Before he became a superstar in the NBA with the Chicago Bulls, Michael Jordan was a star at the University of North Carolina. He played for legendary head coach Dean Smith and learned the proper fundamentals of basketball.
Jordan played his high school basketball at Emsley A. Laney in Wilmington, North Carolina. He was one of the most highly recruited players in the country and chose to play at UNC despite hating the Tar Heels as a kid. The shooting guard was in love with David Thompson, who played at NC State, but Smith and the recruiters at UNC convinced Jordan to come to Chapel Hill despite MJ being “scared” and “intimidated” by the iconic tactician.
Michael Jordan was nervous when he met Dean Smith
Jordan told SLAM Magazine in 1997 that he was pretty nervous when he met Smith for the first time. However, the two developed a strong bond after getting to work.
“Scared. Intimidated. I mean, his reputation preceded him,” Jordan said. “I was pretty nervous about it, but he was easy to talk to. Very knowledgeable. Very caring coach.”
In Episode 1 of The Last Dance, the popular docuseries showed an old clip of Smith talking about Jordan. The two-time national champion said, “He was very inconsistent as a freshman, but he’s one of the most competitive ones we’ve ever had in our drills. He wanted to get better, and then he had the ability to get better.”
Jordan played three seasons at UNC and established himself as one of the best players in school history. He also hit one of the biggest shots in NCAA history.
Michael Jordan averaged 17.7 points at UNC and hit game-winning shot in 1982 championship game
In 101 games at UNC, Jordan averaged 17.7 points, 5.0 rebounds, and 1.8 assists. He won the 1981-82 ACC Rookie of the Year Award, the 1983-84 ACC Player of the Year Award, and was the Wooden Award winner in 1983-84.
During his first year at UNC, Jordan helped the program win the national championship against Georgetown. He scored 16 points in the title game and hit the game-winning jumper. The Bulls legend admitted in 1997 that his shot against Georgetown gave him the confidence to excel in late-game situations once he got to the NBA.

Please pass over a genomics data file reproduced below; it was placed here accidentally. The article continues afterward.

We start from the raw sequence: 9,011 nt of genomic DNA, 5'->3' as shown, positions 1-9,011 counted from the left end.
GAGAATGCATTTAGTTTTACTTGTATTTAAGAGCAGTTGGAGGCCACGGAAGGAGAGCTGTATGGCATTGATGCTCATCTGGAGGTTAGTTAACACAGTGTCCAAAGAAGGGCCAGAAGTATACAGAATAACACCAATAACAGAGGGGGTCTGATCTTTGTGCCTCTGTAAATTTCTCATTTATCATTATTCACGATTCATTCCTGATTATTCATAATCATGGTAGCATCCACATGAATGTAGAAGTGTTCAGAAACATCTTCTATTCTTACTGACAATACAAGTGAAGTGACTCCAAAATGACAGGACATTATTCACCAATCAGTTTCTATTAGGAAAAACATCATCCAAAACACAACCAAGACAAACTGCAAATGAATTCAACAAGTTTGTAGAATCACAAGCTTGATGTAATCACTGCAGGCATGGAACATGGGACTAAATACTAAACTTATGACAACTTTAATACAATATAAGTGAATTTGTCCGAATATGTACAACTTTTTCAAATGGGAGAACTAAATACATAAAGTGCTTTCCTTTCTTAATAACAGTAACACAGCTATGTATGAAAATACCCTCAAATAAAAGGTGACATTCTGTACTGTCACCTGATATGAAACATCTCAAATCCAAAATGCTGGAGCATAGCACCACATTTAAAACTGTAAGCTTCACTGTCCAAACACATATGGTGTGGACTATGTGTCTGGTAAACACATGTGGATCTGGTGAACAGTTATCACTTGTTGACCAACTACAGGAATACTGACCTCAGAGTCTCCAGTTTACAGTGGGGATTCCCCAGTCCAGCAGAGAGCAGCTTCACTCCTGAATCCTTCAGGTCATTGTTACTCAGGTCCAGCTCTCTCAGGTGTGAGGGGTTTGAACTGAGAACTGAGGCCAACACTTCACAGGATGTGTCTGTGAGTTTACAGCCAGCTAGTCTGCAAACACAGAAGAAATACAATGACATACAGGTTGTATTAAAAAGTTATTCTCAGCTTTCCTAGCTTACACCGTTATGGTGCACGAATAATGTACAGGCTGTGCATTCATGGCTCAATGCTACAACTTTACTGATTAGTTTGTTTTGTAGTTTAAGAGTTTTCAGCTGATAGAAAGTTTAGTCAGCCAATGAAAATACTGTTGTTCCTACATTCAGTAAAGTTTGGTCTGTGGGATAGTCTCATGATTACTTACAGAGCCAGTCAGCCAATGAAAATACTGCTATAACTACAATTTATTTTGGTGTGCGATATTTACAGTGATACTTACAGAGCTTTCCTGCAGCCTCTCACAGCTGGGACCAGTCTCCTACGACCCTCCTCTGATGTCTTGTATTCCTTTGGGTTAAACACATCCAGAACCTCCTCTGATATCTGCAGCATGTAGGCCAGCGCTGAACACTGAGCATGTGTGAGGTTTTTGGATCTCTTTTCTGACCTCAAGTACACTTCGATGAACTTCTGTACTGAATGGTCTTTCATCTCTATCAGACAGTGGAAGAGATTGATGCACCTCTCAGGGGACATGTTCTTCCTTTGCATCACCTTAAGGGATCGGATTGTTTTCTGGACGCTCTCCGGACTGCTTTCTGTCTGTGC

“It gave me the confidence in game-winning situations, how to deal with the expectations and maintain your poise so that you can be successful,” Jordan said. “I mean, I don’t get rattled at close games or at the end of the game, because I’ve had so many successful opportunities that I can think about. That I’m willing to live with it—the negative of missing the shot.”
Smith gave Jordan the greenlight as a youngster, and that switch never turned off for Black Jesus, who is the NBA’s all-time leader in points per game. Jordan had so much love for Smith, and he was absolutely devastated when his former college coach died in 2015.
MJ: Other than my parents, no one had a bigger influence on my life than Dean Smith
Smith died in 2015 at the age of 83. As expected, Jordan released a heartfelt statement after losing his college coach.
“Other than my parents, no one had a bigger influence on my life than Coach Smith,” Jordan said in 2015. “He was more than a coach – he was my mentor, my teacher, my second father. Coach was always there for me whenever I needed him and I loved him for it. In teaching me the game of basketball, he taught me about life. My heart goes out to Linnea and their kids. We’ve lost a great man who had an incredible impact on his players, his staff and the entire UNC family.”
Jordan will certainly never forget the impact Smith had on him as a person and basketball player. Thanks to Smith’s lessons, the six-time NBA champion learned how to play the game the right way at UNC and became the GOAT with the Bulls.